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Some Alabama restaurants struggle with Covid-19 more than last year

By Brendan Kirby

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    MOBILE, Alabama (WALA) — With many restaurants still short on staff, the COVID-19 resurgence could not have come at a worse time.

Some even have had to shut their doors temporarily. Popular tourist destination LuLu’s Gulf Shores on the Intracoastal Waterway on Monday became the latest to be sidelined. Neighborhood favorite Big Time Diner on Cottage Hill Road in Mobile has been closed since July 13 because of an outbreak.

“Well, here we go again,” LuLu’s owner Lucy Buffett wrote in a Facebook post. “COVID infections are racing among our staff to the point that we did do not have enough team members to operate today; that is the simple truth.”

Buffett announced she also had to temporarily close her LuLu’s restaurant in Destin. She wrote that she hopes to reopen both establishments next Monday.

Robert Momberger, who has worked for Big Time Diner for 19 years and owned it for the last two, told FOX10 News that a dozen of his employees are down with the virus. He said that includes, himself – he’s getting over COVID and battling pneumonia.

“We had a number of people test positive,” he said. “So we thought, to protect the rest of the employees and the customers, we needed to shut it down.”

Momberger sai last year’s struggles with the pandemic were nothing compared to the current situation.

“We limited our staff, at times, but we didn’t have to close down,” he said. “So the closing down is financially the crushing part of what’s happening now.”

The Mobile County Health Department’s top epidemiologist, Rendi Murphree, encouraged business owners during her daily briefing Monday to ask employees and customers to wear masks and get vaccinated.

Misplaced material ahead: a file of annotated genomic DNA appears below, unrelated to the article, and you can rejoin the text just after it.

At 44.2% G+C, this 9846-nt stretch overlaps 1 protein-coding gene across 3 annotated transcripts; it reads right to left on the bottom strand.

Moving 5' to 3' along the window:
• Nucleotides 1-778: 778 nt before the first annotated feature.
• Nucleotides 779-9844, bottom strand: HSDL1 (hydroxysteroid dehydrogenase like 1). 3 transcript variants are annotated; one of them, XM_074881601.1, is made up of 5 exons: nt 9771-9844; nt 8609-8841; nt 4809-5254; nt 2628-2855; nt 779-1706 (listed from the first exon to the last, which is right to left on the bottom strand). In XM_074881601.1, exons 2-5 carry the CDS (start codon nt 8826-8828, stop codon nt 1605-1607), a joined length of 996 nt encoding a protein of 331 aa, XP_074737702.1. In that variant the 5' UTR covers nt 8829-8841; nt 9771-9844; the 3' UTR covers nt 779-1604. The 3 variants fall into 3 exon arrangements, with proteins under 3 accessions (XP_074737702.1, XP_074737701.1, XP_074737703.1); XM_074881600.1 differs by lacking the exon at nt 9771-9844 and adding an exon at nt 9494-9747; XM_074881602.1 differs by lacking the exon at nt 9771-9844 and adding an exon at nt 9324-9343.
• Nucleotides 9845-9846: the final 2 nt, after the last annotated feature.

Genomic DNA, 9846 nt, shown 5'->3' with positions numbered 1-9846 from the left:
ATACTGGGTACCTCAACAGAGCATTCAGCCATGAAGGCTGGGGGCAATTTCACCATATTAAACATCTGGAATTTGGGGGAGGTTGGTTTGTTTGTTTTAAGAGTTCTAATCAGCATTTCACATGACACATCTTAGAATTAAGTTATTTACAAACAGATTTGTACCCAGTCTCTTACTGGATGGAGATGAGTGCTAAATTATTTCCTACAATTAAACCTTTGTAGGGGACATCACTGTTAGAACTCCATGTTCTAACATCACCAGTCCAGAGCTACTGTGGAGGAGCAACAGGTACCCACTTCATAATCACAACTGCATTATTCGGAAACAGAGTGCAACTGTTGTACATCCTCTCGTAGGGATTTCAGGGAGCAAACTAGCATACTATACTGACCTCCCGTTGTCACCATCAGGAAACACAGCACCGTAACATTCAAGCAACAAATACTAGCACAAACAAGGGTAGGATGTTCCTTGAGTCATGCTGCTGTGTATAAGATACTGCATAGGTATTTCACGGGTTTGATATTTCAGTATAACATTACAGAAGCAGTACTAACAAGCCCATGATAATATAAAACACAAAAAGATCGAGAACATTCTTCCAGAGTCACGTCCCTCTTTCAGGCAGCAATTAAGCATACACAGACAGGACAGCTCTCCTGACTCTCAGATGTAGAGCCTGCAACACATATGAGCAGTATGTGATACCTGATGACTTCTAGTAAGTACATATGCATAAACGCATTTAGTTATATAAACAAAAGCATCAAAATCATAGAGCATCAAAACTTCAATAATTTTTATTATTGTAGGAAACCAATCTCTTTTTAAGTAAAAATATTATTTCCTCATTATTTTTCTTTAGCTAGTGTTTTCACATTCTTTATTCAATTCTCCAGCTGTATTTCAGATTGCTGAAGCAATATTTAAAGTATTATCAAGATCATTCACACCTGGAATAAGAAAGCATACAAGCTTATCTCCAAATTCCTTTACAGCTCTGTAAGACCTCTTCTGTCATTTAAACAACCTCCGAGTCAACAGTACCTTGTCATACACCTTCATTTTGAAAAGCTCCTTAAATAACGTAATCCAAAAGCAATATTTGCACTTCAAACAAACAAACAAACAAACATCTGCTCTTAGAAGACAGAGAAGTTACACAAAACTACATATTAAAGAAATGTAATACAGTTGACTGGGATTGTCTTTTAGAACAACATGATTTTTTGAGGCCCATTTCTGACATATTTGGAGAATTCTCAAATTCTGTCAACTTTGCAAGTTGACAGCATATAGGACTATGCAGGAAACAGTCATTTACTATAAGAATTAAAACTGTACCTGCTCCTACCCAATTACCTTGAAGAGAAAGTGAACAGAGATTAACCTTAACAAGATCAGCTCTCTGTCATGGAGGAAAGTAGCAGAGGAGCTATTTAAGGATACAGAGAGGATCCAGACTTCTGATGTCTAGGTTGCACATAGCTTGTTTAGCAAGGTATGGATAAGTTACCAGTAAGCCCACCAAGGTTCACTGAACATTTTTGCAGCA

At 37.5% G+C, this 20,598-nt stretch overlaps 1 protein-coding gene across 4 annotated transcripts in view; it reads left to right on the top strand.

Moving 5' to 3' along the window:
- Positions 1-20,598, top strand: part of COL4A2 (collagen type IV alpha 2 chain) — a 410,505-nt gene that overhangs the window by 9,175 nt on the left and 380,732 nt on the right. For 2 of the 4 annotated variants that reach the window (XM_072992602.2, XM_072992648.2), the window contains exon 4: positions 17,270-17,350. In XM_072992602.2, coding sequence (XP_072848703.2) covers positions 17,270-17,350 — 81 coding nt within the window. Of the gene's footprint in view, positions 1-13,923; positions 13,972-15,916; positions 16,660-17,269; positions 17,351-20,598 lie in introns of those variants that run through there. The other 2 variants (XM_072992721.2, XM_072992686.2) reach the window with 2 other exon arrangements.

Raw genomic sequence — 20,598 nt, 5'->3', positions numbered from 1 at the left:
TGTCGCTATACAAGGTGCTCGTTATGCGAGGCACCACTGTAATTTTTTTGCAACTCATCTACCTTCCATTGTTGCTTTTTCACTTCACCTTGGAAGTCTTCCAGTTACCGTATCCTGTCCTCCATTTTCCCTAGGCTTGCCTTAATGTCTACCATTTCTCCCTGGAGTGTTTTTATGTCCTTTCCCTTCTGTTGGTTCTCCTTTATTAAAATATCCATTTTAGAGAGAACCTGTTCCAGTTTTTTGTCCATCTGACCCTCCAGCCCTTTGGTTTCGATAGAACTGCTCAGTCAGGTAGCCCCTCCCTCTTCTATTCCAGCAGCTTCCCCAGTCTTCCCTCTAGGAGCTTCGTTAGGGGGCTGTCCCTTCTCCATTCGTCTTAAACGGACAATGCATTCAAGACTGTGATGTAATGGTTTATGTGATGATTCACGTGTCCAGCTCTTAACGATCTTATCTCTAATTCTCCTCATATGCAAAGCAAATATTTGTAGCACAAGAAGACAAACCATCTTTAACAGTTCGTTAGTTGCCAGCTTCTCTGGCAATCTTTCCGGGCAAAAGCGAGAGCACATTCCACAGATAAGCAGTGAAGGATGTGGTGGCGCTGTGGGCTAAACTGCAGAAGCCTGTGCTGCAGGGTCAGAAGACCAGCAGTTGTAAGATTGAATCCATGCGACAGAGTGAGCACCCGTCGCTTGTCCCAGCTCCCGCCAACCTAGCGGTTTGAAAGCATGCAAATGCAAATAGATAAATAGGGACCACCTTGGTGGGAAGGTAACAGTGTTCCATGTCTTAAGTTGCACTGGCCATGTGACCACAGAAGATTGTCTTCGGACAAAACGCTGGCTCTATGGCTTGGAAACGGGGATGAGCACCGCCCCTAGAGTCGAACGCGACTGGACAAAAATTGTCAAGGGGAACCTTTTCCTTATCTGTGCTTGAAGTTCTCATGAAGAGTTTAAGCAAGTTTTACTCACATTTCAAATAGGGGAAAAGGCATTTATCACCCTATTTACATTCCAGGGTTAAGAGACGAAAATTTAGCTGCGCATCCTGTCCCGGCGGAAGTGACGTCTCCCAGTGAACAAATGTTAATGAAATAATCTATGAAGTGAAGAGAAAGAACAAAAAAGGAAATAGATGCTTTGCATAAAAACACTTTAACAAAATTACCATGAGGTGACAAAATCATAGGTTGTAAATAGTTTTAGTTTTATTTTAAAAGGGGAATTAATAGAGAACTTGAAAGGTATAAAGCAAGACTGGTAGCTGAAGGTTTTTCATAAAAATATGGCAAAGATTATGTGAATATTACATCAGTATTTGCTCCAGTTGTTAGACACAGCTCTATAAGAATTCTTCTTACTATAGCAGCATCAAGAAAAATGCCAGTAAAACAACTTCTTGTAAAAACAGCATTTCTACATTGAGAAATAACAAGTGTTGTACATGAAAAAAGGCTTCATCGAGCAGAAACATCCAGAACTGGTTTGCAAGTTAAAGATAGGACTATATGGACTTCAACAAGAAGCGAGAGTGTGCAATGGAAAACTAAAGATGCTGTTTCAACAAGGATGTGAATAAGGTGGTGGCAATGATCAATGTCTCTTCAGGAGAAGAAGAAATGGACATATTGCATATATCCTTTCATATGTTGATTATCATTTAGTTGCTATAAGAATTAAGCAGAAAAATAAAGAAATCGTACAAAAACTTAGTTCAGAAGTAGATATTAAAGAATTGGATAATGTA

“Restaurants are not immune to outbreaks among staff, and outbreaks among patrons,” she said.

But Murphree added that they are far from alone.

“We do hear about clusters of illness in, you know – following parties, events, church, schools, camps, you name it,” she said. “It’s happening everywhere.”

The current wave comes at a precarious time for restaurants. According to the National Restaurant Association, by last December, 110,000 establishments had closed, permanently or temporarily. And sales at the end of the year were $240 billion below pre-pandemic projections.

In addition, the trade group reported that the industry finished 2020 2.5 million jobs below its pre-pandemic level. Some 8 million employees got laid of or furloughed. That disruption has contributed to a labor shortage that has many restaurants operating short-staffed.

“A lot of people have gotten out of the business,” Momberger said. “So it’s definitely been hard to find good employees.”

Momberger said he has fixed costs that do not going away when the restaurant is not operating. On Sunday, he said, he had to throw away food that had passed its expiration date. The worker shortage has driven up labor costs, but that is not the only increased expense, he said.

“Restaurants are all aware, we’re forced to pay more,” he said. “And also, the food costs have gone up significantly. Chicken’s up 100 percent, and meat and seafood’s up at least 25. So, all our costs are up.”

Momberger said he is hoping to reopen on Thursday for lunch only and have a full schedule next week. He said he is encouraging employees to get vaccinated but is unsure whether he could legally require it.

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